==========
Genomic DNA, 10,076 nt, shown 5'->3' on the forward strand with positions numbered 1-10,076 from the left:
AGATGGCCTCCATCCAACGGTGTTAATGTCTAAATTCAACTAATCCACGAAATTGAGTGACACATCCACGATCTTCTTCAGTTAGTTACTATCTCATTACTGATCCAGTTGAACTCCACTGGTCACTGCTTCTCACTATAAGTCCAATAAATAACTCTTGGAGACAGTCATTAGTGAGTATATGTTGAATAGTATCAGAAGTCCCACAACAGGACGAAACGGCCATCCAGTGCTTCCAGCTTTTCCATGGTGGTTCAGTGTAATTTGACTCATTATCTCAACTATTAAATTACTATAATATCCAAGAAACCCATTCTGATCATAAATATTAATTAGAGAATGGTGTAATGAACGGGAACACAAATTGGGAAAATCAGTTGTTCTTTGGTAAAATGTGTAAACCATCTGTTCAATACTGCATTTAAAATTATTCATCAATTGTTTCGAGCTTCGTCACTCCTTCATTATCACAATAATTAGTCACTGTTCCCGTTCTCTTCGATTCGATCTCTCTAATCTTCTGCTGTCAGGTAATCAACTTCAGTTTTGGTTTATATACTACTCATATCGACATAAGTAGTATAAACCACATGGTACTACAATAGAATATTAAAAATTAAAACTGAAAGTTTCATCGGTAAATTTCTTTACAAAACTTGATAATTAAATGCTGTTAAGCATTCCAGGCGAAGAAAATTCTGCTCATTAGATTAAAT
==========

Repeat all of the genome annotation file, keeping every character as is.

Genomic DNA, 10,076 nt, shown 5'->3' on the forward strand with positions numbered 1-10,076 from the left:
AGATGGCCTCCATCCAACGGTGTTAATGTCTAAATTCAACTAATCCACGAAATTGAGTGACACATCCACGATCTTCTTCAGTTAGTTACTATCTCATTACTGATCCAGTTGAACTCCACTGGTCACTGCTTCTCACTATAAGTCCAATAAATAACTCTTGGAGACAGTCATTAGTGAGTATATGTTGAATAGTATCAGAAGTCCCACAACAGGACGAAACGGCCATCCAGTGCTTCCAGCTTTTCCATGGTGGTTCAGTGTAATTTGACTCATTATCTCAACTATTAAATTACTATAATATCCAAGAAACCCATTCTGATCATAAATATTAATTAGAGAATGGTGTAATGAACGGGAACACAAATTGGGAAAATCAGTTGTTCTTTGGTAAAATGTGTAAACCATCTGTTCAATACTGCATTTAAAATTATTCATCAATTGTTTCGAGCTTCGTCACTCCTTCATTATCACAATAATTAGTCACTGTTCCCGTTCTCTTCGATTCGATCTCTCTAATCTTCTGCTGTCAGGTAATCAACTTCAGTTTTGGTTTATATACTACTCATATCGACATAAGTAGTATAAACCACATGGTACTACAATAGAATATTAAAAATTAAAACTGAAAGTTTCATCGGTAAATTTCTTTACAAAACTTGATAATTAAATGCTGTTAAGCATTCCAGGCGAAGAAAATTCTGCTCATTAGATTAAAT